Home Modifications for Aging in Place

Home Modifications for Aging in Place

As you age, simple activities you’ve always performed around the house with ease can suddenly become difficult. Or worse, dangerous.

For seniors not in any hurry to trade out their current home for an assisted living facility, some changes need to be made. Depending on your particular challenges and needs, you may find some more extensive home modifications than those suggested here are in order. In that case, you may be able to get some help paying for the bigger changes. But for many seniors, just a few simple modifications can make a big difference.

In honor of Senior Independence Month, here are 10 simple ways you can make your home more aging-friendly.

1. Install Bathroom Grab Bars

Getting in and out of the tub and standing up from the toilet once seemed like the simplest of possible tasks, but now they take some effort. Adding a grab bar to the wall makes it easier to pull yourself up.

2. Re-organize rooms to allow more space for movement.

You want to have a clear path to walk from place to place in your own house, which might require moving some things around. Call in a family member to help you move the furniture and other items in your home around so that it’s easier to move from place to place.

3. Re-organize rooms so commonly used items are more accessible.

Don’t make yourself reach up to get a pan out of the cabinet or bend down to get to your morning toiletries. Think about the things you use at least once a week and start storing them somewhere where they’re easy to find and access. This might mean your counter space gets more crowded, but it will make your life easier.

4. Remove rugs and other low-to-the-ground items.

Anything that might cause you to trip and fall needs to go. Get rid of rugs and anything else currently on your floor that could get in your way and cause problems.

5. Lower the temperature on the water heater.

You don’t want to risk burning yourself in the shower. A quick change to your water heater lessens that risk. As an added bonus, lowering the temperature on your water heater saves you some money in energy costs. Here are simple instructions on how to do it.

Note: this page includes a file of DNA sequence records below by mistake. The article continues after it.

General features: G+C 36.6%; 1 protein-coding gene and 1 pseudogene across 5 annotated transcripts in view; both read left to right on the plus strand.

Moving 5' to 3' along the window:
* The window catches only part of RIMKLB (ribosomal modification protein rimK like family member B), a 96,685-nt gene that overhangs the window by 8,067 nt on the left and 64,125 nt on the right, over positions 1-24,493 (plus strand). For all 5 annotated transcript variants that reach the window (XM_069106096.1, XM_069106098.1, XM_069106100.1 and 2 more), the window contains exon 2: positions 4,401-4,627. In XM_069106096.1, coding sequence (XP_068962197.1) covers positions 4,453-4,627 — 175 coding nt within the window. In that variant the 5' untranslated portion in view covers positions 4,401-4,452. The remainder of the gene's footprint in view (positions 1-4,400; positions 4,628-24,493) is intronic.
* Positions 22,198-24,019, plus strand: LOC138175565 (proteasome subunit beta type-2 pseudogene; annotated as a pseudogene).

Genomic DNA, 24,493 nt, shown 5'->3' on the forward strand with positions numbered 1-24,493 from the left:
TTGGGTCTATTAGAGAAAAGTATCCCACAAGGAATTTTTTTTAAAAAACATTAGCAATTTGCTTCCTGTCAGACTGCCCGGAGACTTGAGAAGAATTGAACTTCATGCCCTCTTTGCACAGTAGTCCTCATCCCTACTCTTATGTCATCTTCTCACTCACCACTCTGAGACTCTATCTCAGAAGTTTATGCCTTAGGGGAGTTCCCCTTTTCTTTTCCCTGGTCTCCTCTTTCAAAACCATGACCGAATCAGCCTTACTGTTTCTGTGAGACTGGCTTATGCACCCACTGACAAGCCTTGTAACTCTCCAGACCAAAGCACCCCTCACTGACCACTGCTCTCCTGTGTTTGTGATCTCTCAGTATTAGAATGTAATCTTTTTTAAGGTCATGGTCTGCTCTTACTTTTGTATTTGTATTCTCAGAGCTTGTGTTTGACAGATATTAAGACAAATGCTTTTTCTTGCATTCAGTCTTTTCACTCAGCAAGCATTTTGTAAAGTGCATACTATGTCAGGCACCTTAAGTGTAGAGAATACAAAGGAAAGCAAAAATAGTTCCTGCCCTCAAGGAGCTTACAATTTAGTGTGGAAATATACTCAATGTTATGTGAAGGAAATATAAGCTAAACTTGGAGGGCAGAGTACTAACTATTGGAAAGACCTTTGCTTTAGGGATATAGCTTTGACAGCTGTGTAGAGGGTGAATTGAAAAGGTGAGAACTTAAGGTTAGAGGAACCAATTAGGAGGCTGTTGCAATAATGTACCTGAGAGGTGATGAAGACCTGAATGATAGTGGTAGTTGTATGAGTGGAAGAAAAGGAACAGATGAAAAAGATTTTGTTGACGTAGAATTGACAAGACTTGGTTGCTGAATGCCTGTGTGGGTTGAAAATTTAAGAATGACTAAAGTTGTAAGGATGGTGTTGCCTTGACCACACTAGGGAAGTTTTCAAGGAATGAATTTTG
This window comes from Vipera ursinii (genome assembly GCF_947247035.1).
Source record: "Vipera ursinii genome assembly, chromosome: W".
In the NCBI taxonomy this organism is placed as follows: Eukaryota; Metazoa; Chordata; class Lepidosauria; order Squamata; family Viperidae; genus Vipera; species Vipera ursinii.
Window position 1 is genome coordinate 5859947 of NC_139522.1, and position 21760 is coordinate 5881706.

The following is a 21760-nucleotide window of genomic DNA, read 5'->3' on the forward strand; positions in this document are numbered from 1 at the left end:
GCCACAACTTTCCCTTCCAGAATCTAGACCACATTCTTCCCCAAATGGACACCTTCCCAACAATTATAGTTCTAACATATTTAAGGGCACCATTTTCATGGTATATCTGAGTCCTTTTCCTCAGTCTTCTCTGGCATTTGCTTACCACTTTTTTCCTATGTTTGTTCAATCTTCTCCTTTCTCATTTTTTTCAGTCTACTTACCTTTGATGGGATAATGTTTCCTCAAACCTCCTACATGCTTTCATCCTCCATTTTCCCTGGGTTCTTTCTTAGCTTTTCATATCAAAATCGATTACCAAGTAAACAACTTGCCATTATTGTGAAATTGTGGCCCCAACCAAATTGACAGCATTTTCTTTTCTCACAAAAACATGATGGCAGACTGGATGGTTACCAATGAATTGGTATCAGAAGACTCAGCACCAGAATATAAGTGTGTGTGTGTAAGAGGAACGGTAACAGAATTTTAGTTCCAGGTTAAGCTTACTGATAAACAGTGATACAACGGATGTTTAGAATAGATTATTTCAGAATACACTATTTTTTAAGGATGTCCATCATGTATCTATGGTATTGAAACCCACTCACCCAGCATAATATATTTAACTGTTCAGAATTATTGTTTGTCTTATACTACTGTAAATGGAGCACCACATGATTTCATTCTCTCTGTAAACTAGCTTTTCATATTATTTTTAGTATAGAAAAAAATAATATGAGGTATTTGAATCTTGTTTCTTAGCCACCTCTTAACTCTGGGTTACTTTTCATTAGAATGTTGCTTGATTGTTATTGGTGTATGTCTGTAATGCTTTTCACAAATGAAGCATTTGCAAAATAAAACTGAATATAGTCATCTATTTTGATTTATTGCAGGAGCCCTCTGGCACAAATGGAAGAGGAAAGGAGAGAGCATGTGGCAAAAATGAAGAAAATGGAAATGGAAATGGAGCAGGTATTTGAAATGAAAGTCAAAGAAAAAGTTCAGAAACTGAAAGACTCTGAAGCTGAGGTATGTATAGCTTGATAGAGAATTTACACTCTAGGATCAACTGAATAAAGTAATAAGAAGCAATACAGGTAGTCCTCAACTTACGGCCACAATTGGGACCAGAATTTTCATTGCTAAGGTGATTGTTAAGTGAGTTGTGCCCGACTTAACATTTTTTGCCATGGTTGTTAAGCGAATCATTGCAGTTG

6. Replace handles with levered ones.

If you have arthritis or just generally find your dexterity starting to go, opening simple doors and cabinets becomes more challenging. Levered handles make it easier to get a grip and, as such, are a pretty simple way to make your life easier.

7. Add extra lighting to dark spaces.

Your cabinets, closets, or anywhere else you have a hard time seeing things can be easily lit up. Get some stick-on tap lights to make lighting those spaces easier. If you have stairs, stick some lights along each step to help you see where you’re going at night as well.

8. Install a doorbell and smoke detector with lights.

For seniors whose hearing is starting to slip, you might need a little extra warning when a smoke alarm goes off or a doorbell rings. You can find versions of both items that will add some lights to the equation.

9. Add traction strips to bathroom floor and steps.

Any floor surface that might get slippery should be covered with no-slip tape or mats. It’s a simple fix that can save you a trip to the emergency room.

10. Use an elevated toilet seat.

Like the grab bars, this will make it easier for you to get up and down without trouble. They’re pretty easy to find and install and can make one of your daily tasks a much simpler process.

You want to stay independent, but you know it’s only smart to do so if you make concessions to ensure living on your own is safe and manageable. These simple home improvements can help get you there. If you found this article helpful you might also enjoy our 10 tips for making a home safe for aging.

Kristen Hicks is an Austin-based copywriter and lifelong student with an ongoing curiousity to learn and explore new things. She turns that interest to researching and exploring subjects helpful to seniors and their families for SeniorAdvisor.com.

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